Boy: Are you a good witch or a bad witch?
Endora: Comme çi, comme ça.
-TV series Bewitched
The dark narrative of Saul’s night visit to the witch at En-Dor has intrigued readers for millennia. One key interpretive question is the identify of the figure who appeared to the medium and spoke to Saul. Was it the post mortem Samuel or a demon impersonating Samuel in order to deceive Saul? Historically, Jewish and Christian interpreters have been divided on the question.
The view that the figure was Samuel has been held by one group of interpreters at least since Joshua ben Sirach: “And after this he [Samuel] slept, and he made known to the king, and shewed him the end of his life, and he lifted up his voice from the earth in prophecy to blot out the wickedness of the nation” (Ecclesiasticus 46:16-23). Arnold observes that some of this group regarded Samuel as a “disembodied soul” while others thought he had a “resuscitated physical body.” “Some of the interpreters in this category appear to have worked from a specifically dualist anthropology, but others apparently assumed a resuscitated physical body, perhaps not unlike the resurrection body of Jesus.” For example, Josephus thought only the soul of Samuel appeared from Hades, equating the Greco-Roman view of the underworld with the Sheol of the Old Testament while Augustine, by contrast, compared Samuel’s appearance at En-Dor to that of Moses on the Mount of Transfiguration. Many commentators today see the apparition as Samuel, present at the medium’s seance but actually sent by God.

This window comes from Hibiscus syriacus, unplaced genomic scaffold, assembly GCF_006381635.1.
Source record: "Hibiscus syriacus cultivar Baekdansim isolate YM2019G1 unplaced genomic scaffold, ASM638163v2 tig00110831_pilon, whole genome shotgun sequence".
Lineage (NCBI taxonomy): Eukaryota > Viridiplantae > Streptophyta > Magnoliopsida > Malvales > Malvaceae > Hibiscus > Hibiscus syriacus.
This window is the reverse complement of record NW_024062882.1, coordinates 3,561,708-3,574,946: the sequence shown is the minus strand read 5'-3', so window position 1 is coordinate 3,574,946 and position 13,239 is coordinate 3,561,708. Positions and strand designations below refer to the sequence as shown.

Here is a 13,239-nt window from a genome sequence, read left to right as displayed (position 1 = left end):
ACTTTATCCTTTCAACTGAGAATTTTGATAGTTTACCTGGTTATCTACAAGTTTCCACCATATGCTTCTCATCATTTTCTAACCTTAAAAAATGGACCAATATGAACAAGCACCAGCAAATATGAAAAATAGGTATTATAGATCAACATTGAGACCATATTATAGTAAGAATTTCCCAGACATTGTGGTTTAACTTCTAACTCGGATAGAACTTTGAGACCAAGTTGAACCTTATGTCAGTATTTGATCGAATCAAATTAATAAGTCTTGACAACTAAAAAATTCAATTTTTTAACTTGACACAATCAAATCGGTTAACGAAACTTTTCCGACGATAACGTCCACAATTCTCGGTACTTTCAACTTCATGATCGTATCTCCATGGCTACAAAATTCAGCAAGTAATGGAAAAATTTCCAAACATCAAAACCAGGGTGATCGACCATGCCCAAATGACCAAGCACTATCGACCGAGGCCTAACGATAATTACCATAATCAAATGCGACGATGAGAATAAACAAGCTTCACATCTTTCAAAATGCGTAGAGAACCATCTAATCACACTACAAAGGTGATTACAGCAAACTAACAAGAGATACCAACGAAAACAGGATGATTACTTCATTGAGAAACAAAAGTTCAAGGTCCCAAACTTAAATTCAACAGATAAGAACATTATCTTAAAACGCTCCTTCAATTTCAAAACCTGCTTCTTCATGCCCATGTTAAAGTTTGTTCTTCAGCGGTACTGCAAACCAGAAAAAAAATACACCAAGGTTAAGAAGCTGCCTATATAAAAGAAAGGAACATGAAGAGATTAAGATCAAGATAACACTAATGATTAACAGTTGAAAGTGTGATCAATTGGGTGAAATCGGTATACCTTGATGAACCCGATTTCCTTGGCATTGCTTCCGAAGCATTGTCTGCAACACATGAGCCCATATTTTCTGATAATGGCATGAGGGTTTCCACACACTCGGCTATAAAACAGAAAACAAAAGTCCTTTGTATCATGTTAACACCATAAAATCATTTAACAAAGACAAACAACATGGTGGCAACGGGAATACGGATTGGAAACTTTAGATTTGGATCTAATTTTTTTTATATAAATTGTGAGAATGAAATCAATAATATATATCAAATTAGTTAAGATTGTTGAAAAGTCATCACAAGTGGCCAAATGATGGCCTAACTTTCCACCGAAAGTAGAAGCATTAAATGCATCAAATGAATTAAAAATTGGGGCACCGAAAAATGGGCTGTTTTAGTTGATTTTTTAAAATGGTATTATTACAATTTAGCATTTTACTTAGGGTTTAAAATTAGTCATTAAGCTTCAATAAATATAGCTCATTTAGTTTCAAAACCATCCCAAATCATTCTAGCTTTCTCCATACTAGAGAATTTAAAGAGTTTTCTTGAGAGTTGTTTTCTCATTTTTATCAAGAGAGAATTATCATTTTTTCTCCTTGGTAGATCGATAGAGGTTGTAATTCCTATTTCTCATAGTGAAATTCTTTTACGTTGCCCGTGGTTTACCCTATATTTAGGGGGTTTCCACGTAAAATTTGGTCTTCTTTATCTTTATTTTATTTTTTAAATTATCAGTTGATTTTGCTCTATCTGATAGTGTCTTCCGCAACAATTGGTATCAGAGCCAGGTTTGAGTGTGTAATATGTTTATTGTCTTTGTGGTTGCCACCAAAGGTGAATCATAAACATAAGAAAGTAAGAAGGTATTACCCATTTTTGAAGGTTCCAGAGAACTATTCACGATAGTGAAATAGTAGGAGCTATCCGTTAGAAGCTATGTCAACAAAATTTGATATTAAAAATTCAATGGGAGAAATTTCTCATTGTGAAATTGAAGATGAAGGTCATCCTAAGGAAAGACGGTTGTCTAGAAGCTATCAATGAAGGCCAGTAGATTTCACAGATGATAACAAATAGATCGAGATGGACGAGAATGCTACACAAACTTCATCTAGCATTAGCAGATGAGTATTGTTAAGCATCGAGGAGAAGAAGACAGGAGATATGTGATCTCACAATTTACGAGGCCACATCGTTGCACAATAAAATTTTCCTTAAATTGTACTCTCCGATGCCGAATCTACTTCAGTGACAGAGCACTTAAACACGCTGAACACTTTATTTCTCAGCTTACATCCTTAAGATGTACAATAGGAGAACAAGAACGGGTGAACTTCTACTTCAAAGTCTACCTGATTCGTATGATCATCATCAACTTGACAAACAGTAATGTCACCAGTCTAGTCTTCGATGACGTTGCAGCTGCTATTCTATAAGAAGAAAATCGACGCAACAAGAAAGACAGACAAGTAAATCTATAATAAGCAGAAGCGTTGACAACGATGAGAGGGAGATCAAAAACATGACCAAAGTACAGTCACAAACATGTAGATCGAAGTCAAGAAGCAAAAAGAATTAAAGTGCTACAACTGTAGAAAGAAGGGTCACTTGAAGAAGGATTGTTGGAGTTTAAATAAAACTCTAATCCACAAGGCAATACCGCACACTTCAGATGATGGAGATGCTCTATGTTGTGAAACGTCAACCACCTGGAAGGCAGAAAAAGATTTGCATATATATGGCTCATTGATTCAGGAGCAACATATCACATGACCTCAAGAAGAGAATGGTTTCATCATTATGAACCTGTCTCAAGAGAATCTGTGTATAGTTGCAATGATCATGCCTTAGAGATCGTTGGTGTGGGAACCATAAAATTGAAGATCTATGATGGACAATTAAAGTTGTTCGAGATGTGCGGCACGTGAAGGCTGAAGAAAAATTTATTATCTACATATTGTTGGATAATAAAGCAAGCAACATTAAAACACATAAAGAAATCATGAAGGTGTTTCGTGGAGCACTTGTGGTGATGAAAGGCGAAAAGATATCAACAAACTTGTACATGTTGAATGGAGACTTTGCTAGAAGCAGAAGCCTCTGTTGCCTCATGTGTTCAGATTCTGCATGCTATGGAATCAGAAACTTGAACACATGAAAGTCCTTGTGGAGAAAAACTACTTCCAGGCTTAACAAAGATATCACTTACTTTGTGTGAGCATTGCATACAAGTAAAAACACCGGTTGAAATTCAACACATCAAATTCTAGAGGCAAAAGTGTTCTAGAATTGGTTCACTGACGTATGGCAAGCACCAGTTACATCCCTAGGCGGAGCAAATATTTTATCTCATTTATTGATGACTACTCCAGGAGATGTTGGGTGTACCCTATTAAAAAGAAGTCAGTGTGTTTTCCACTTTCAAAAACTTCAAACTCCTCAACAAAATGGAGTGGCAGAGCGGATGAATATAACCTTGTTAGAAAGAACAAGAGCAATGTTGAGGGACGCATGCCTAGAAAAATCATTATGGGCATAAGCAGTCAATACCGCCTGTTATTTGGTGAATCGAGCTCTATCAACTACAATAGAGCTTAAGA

A second group of interpreters saw the figure as a demoniic inpersonator giving a false prophecy calculated to deceive and destroy Saul. For example, Tertullian thought the apparition was a demon, applying the apostolic warning about Satan masquerading as an angel of light and his servants as servants of righteousness (2 Cor 11:14-15). Many commentators in this group argued that it was “impossible for a holy prophet to be disturbed and raised from the dead by necromantic rituals. Saints may be able to exorcize evil spirits, but the reverse is not true—demons are not able to call up dead saints.” Smelik finds that historically this group “seems to have been the most authoritative.”
This paper will argue that the exegetical evidence favours the second view.
To continue reading Grenville Kent’s article, click here.